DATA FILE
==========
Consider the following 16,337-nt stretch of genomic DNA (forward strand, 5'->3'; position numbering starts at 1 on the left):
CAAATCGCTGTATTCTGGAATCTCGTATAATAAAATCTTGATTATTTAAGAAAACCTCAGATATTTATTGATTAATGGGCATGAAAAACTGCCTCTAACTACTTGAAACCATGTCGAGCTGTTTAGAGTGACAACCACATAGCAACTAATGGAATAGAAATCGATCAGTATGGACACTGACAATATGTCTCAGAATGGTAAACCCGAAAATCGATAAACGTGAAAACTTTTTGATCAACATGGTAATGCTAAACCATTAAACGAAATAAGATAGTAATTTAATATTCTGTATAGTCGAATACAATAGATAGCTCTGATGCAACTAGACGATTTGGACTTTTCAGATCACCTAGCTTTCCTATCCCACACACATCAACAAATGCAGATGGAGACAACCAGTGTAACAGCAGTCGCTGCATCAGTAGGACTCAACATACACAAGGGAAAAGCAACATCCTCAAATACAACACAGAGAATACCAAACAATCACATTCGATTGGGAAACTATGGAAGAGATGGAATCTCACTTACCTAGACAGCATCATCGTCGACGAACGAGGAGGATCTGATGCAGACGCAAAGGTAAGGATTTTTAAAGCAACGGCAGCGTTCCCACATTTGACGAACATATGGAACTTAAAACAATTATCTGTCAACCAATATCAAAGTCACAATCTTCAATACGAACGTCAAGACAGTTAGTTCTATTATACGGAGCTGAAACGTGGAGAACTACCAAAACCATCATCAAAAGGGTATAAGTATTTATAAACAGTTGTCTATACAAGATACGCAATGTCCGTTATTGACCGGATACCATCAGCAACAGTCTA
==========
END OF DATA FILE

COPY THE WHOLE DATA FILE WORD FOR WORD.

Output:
Consider the following 16,337-nt stretch of genomic DNA (forward strand, 5'->3'; position numbering starts at 1 on the left):
CAAATCGCTGTATTCTGGAATCTCGTATAATAAAATCTTGATTATTTAAGAAAACCTCAGATATTTATTGATTAATGGGCATGAAAAACTGCCTCTAACTACTTGAAACCATGTCGAGCTGTTTAGAGTGACAACCACATAGCAACTAATGGAATAGAAATCGATCAGTATGGACACTGACAATATGTCTCAGAATGGTAAACCCGAAAATCGATAAACGTGAAAACTTTTTGATCAACATGGTAATGCTAAACCATTAAACGAAATAAGATAGTAATTTAATATTCTGTATAGTCGAATACAATAGATAGCTCTGATGCAACTAGACGATTTGGACTTTTCAGATCACCTAGCTTTCCTATCCCACACACATCAACAAATGCAGATGGAGACAACCAGTGTAACAGCAGTCGCTGCATCAGTAGGACTCAACATACACAAGGGAAAAGCAACATCCTCAAATACAACACAGAGAATACCAAACAATCACATTCGATTGGGAAACTATGGAAGAGATGGAATCTCACTTACCTAGACAGCATCATCGTCGACGAACGAGGAGGATCTGATGCAGACGCAAAGGTAAGGATTTTTAAAGCAACGGCAGCGTTCCCACATTTGACGAACATATGGAACTTAAAACAATTATCTGTCAACCAATATCAAAGTCACAATCTTCAATACGAACGTCAAGACAGTTAGTTCTATTATACGGAGCTGAAACGTGGAGAACTACCAAAACCATCATCAAAAGGGTATAAGTATTTATAAACAGTTGTCTATACAAGATACGCAATGTCCGTTATTGACCGGATACCATCAGCAACAGTCTA